The secret of their success: Staying close to their fans
February 14, 2019
Before social media interaction defined what fan service means, the members of Umphrey’s McGee gave their fans atypical access.
“Before we did it on social media, we did it in real life,” said Joel Cummins, the keyboardist for Umphrey’s McGee. “As people, we’re mostly just six average guys who are in a band and who feel pretty lucky that we get to do that. So we have always made ourselves accessible to people.”
Umphrey’s McGee will make themselves accessible to Fort Wayne fans on Feb. 21 at The Clyde.
Indiana born and bred
The band formed 21 years ago at the University of Notre Dame, and despite the near-total absence of a South Bend music scene, Umphrey’s McGee managed to develop a sound and build a following.
The band is unusual in that it manages to combine the joy and looseness of the jam band with the rigor and gravity of prog rock.
“We have people who come to shows who really like the compositions, we have people who come to shows who really like the improv, and we have people who come to shows who really like both,” Cummins said. “I think that’s an important part of who we are. It’s not just about us improvising all night. We’ve put a lot of thought into our compositions.”
During any given performance, the band has 200 original songs to choose from and 500 potential cover tunes. Needless to say, one performance is typically very different from the next.
Set lists tend to be assembled the day of each show. The band tries to arrive as early as possible so it can spend as much time as possible rehearsing and loosening up.
The goal, Cummins said, is to play the first song of the night as if the band has already been on stage for a while. Which it has.
The band’s current stature and level of success was hard-won, Cummins wants to stress. It took a while for a band to find the right members and to learn how best to meld the disparate ideas and personalities of those members.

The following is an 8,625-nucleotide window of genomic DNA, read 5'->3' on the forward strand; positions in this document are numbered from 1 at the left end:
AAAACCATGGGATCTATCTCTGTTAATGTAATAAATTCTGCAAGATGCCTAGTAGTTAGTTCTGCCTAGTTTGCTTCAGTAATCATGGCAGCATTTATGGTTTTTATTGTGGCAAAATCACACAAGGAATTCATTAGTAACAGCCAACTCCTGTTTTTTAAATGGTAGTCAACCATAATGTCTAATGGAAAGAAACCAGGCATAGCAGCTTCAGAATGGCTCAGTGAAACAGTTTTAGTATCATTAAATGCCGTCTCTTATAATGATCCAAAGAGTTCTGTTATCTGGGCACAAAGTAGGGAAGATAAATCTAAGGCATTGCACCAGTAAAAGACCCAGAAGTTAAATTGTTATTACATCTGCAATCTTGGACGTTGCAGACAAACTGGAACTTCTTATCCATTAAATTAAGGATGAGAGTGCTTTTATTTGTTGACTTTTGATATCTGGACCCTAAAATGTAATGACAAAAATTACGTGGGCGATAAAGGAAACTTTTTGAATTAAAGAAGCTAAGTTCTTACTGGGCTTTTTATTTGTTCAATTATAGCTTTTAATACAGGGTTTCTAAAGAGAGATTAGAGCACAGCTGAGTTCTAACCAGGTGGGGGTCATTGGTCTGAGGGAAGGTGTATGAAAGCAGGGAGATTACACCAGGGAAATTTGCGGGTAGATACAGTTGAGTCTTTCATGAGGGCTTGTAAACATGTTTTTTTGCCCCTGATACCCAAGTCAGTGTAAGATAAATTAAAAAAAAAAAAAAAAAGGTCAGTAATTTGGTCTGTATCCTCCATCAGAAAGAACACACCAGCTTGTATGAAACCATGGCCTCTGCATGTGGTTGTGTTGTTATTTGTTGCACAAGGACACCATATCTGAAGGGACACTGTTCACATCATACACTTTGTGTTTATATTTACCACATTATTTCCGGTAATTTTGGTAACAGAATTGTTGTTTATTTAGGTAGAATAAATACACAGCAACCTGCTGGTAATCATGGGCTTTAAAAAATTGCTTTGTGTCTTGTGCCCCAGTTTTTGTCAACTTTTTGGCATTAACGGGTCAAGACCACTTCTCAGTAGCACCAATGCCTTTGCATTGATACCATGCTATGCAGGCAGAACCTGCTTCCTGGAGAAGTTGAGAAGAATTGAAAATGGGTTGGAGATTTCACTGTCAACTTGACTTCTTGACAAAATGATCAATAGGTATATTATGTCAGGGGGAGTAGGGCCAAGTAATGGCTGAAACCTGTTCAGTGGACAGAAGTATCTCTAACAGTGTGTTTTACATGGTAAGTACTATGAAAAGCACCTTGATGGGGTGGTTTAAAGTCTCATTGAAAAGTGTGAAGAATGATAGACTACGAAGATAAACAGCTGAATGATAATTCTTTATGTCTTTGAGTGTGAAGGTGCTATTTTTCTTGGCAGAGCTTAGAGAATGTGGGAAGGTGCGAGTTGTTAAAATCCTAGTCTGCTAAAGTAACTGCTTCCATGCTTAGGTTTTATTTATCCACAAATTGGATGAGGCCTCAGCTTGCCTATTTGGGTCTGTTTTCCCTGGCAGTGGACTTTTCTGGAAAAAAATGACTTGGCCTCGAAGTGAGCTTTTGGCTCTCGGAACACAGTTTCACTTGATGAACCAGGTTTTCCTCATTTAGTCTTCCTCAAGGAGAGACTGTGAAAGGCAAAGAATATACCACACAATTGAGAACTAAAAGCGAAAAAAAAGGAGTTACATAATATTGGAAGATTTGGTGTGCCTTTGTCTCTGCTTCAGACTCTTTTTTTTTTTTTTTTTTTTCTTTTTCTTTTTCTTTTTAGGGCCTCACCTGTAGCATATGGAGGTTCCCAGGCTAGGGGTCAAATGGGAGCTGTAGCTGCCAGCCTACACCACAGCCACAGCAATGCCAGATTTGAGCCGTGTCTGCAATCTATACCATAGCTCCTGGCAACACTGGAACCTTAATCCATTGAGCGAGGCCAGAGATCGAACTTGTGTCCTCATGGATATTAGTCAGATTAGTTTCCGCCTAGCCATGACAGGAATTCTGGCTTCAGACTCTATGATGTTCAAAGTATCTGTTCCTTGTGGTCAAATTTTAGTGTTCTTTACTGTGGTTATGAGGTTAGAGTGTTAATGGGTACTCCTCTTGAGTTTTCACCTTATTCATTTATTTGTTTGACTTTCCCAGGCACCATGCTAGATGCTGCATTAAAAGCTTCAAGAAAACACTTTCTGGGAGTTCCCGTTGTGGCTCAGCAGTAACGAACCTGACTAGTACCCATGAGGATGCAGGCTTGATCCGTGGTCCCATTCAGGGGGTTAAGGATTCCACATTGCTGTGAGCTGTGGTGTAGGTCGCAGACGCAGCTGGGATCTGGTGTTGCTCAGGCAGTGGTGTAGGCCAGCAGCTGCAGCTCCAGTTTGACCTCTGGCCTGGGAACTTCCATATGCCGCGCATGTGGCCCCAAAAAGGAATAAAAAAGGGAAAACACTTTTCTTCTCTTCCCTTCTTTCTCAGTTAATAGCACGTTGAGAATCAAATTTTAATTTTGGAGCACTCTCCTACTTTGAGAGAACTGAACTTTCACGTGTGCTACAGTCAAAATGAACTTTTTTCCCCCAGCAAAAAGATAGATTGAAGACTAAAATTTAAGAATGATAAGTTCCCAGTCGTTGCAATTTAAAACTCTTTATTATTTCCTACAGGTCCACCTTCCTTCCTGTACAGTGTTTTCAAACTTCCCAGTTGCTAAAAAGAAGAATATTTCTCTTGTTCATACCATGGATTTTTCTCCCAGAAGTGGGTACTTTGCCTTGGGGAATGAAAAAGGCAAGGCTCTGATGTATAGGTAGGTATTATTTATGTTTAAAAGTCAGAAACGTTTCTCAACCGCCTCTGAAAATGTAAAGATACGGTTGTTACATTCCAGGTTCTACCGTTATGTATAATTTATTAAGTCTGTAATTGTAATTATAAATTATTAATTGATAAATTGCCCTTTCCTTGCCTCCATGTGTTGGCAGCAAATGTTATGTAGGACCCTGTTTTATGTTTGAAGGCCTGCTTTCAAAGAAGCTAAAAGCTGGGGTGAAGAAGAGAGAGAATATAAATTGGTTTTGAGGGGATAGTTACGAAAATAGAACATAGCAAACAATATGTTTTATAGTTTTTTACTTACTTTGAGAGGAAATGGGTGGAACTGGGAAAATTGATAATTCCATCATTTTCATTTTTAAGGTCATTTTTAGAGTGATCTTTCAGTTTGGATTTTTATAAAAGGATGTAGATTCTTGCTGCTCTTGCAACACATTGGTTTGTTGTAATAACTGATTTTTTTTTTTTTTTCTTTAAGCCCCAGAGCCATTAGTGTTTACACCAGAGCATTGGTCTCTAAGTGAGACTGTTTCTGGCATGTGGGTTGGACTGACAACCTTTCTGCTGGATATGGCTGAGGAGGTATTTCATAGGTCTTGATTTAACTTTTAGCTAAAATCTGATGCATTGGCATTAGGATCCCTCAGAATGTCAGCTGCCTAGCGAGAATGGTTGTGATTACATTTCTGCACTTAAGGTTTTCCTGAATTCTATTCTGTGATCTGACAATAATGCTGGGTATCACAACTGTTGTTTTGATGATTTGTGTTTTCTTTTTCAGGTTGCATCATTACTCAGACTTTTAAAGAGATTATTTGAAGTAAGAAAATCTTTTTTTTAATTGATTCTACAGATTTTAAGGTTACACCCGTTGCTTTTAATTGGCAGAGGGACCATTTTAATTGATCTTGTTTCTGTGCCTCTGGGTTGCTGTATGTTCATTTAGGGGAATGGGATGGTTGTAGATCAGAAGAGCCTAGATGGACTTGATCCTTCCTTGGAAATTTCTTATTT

Writing the book on music success
Cummins knows so much about building a successful career in music that he wrote a book about it. The book is called The Realist’s Guide to a Successful Music Career and it comes out this summer.
“It’s half music and half music business advice,” he said. “It’s intended for somebody who is trying to make a career and navigate how to do that in this climate. There are a lot of opportunities because independence is more widespread than ever before. But there are a lot of challenges that come with that as well.
“A lot of the book is, ‘Here’s what we did wrong. Never do this,’” Cummins said, laughing.
The Realist’s Guide to a Successful Music Career doesn’t just feature Cummins’ expertise. It is fortified with advice from music industry vets like Huey Lewis, Susan Tedeschi, Ivan Neville, and Victor Wooten.
The book is just another form of fan service. Many of the band’s fans are themselves serious musicians and their intimacy with the band’s members makes them feel, perhaps, that success is within their own grasps.
Staying close to the fans
It is in that closeness with fans where Cummins is best able to measure the band’s success.
“We hear these stories,” he said. “People are like, ‘Oh yeah. I met my wife at your show. We have been to 50 shows together.’ It really kind of makes you feel like, ‘This is cool. We have genuinely affected people’s lives, hopefully for the better.’”
Unlike the fans of many bands, the fans of Umphrey’s McGee expect the band to experiment and create new music that sounds very different from the old.
“It’s liberating and challenging at the same time,” Cummins said. “Overall, it’s a good thing. You know, we have people who will travel 100 miles in any direction to see a show. They’ll see three or four shows on a tour. There are people who will see us in Cincinnati and Milwaukee and Fort Wayne.”
“So we want to make full use of our catalog options,” he said. “We have to keep it fresh for them. If we keep it fresh for them, we keep it fresh for us as well.”
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